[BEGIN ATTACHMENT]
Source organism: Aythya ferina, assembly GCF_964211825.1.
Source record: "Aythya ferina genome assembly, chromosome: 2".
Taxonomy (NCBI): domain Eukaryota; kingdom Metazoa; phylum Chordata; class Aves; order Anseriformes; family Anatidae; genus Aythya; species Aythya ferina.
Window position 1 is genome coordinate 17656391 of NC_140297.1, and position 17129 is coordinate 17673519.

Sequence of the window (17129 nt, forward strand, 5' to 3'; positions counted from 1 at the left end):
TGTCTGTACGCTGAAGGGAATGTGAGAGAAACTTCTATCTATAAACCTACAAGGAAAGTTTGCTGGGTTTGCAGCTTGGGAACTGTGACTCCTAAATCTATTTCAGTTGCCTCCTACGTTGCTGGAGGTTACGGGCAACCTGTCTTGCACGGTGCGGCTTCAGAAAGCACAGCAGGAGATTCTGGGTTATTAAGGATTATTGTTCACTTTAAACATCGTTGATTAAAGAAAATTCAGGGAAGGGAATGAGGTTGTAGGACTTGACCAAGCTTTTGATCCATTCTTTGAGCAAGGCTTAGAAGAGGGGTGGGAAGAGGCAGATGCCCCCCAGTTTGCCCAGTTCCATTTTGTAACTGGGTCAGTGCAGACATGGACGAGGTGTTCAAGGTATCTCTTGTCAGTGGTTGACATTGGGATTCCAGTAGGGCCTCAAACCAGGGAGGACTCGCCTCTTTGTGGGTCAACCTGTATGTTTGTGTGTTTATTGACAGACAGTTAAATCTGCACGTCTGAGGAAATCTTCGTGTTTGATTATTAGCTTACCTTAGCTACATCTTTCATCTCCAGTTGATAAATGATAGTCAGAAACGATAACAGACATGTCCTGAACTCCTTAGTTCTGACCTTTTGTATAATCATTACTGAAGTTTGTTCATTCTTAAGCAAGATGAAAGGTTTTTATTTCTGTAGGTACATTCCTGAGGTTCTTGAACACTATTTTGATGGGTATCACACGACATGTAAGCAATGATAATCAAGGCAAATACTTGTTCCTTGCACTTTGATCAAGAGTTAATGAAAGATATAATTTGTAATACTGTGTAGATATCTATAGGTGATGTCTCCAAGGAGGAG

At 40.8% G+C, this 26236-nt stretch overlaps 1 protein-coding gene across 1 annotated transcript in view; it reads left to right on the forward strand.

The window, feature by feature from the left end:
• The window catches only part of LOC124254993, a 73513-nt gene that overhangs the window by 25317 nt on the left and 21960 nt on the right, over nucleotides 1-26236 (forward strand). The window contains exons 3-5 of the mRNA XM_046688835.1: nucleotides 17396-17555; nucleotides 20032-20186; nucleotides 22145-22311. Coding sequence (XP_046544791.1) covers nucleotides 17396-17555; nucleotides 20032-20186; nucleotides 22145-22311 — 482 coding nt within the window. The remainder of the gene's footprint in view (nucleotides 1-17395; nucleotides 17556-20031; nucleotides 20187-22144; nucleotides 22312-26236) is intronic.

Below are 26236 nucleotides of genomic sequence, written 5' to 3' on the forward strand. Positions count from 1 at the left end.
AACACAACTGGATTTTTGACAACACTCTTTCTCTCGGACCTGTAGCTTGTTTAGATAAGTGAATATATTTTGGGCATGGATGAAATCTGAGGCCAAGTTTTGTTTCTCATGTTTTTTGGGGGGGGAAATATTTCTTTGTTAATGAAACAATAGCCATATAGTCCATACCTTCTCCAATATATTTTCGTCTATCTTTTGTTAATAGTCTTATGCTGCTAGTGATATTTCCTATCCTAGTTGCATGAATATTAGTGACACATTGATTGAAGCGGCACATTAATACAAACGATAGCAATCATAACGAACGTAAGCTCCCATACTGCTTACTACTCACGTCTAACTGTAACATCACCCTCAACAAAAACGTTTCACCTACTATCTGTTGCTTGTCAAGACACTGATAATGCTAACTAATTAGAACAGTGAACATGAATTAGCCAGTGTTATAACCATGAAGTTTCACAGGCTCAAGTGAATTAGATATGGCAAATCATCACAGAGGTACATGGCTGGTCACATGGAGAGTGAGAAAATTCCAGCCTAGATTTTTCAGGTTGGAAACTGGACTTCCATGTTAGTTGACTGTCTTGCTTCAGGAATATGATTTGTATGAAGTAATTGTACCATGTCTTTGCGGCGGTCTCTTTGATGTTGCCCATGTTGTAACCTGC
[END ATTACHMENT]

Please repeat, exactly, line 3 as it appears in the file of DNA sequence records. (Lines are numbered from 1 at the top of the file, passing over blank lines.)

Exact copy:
Taxonomy (NCBI): domain Eukaryota; kingdom Metazoa; phylum Chordata; class Aves; order Anseriformes; family Anatidae; genus Aythya; species Aythya ferina.